The finding was that 6- and 8-year-olds were highly susceptible to errors when the distractor face wore the same paraphernalia as the target. This tendency declined markedly among 10 year-olds. Young children’s reliance on paraphernalia in making identity judgments was also demonstrated when the pair of images were presented simultaneously (Diamond and Carey, 1977). However, when faces were familiar (e.g., classmates), children were able to ignore paraphernalia but used cues that were diagnostic to identity. Diamond and Carey argued that young children represent unfamiliar faces in terms of isolated features when making identity judgements. However, children at the age of around 10 years start to show an adult level of capacity for efficient processing of configural information of a face. The authors suggested that the developmental changes could be due to increased experience with faces in general, but also it may be a result of the maturation of the right hemisphere for dealing configural representations of faces.
Subsequently, Lundy et al. (2001) suggested that the inconsistencies in the literature could be explained by stimulus size. Studies reporting holistic processing in young children used small images (e.g., Flin, 1985; Baenninger, 1994) while others arguing for a change from part to whole processing used larger images (e.g., Schwarzer, 2000). Young children have a tendency to process a stimulus as an undifferentiated whole when the overall image can be perceived in a single glance. Moreover, young children’s differentiation of stimulus components may be related to a limitation in the ability to narrow the focus of attention (see Enns and Girgus, 1985). Hence, the influence of paraphernalia is likely to vary depending on stimulus size as well as age related attentional limitations.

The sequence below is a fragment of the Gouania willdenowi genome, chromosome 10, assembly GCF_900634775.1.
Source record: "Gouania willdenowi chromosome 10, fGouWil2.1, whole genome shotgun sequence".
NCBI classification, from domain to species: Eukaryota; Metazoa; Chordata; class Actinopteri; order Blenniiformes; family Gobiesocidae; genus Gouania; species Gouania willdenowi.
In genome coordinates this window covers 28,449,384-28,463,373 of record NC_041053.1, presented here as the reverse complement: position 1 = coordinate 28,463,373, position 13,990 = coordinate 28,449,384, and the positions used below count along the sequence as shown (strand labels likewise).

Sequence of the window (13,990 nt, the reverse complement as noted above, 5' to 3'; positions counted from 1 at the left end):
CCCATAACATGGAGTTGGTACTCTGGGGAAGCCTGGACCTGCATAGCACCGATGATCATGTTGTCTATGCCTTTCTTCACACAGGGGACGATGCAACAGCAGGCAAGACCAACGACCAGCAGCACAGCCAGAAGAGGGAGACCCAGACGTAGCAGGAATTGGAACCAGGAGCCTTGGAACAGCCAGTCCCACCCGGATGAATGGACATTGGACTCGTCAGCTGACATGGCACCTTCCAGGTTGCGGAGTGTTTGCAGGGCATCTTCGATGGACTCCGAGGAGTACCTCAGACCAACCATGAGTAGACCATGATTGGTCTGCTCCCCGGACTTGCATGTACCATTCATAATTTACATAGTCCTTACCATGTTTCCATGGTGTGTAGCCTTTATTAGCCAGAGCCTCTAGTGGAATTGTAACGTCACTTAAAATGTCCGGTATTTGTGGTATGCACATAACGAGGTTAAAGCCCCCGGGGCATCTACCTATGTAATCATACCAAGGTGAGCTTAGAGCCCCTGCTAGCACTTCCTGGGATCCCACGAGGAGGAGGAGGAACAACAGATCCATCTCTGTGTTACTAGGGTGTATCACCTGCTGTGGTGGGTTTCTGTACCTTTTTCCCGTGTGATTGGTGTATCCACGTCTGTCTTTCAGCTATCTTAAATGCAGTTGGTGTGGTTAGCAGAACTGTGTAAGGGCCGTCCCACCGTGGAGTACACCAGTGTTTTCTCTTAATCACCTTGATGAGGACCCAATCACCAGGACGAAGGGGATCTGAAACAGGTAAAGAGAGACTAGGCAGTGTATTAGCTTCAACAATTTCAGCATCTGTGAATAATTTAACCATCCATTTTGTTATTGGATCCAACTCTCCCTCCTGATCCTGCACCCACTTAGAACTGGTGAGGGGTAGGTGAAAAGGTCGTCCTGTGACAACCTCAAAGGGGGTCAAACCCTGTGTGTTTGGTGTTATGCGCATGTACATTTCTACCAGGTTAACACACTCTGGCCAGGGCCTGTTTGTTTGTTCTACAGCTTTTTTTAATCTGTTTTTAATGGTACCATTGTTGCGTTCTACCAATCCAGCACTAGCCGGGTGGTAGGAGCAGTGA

Based on these considerations, Lundy et al. conducted a paraphernalia-to-fool study to examine the effects of visual angle size on face recognition across 3-, 7-, and 10-year-olds. As predicted, 10-year-olds performed better than the two younger groups who showed equivalent performance. The size of a visual angle influenced only 7-year-olds’ performance, with a significant improvement with a large visual angle. However, unlike Diamond and Carey, Lundy et al., did not treat the children’s susceptibility to paraphernalia as evidence for piecemeal processing. Rather, they interpreted it as evidence for younger children’s tendency to process a small image more holistically. According to this, the younger children in Carey and Diamond’s study treated faces and paraphernalia as undifferentiated wholes whereby paraphernalia is processed as part of the face. Clearly, this was an important shift from Carey and Diamond’s interpretation of the same effect. Whilst Carey and Diamond considered holistic processing as the ability to separate irrelevant features from relevant facial information, Lundy et al. treated the effects of irrelevant features as evidence for holistic processing.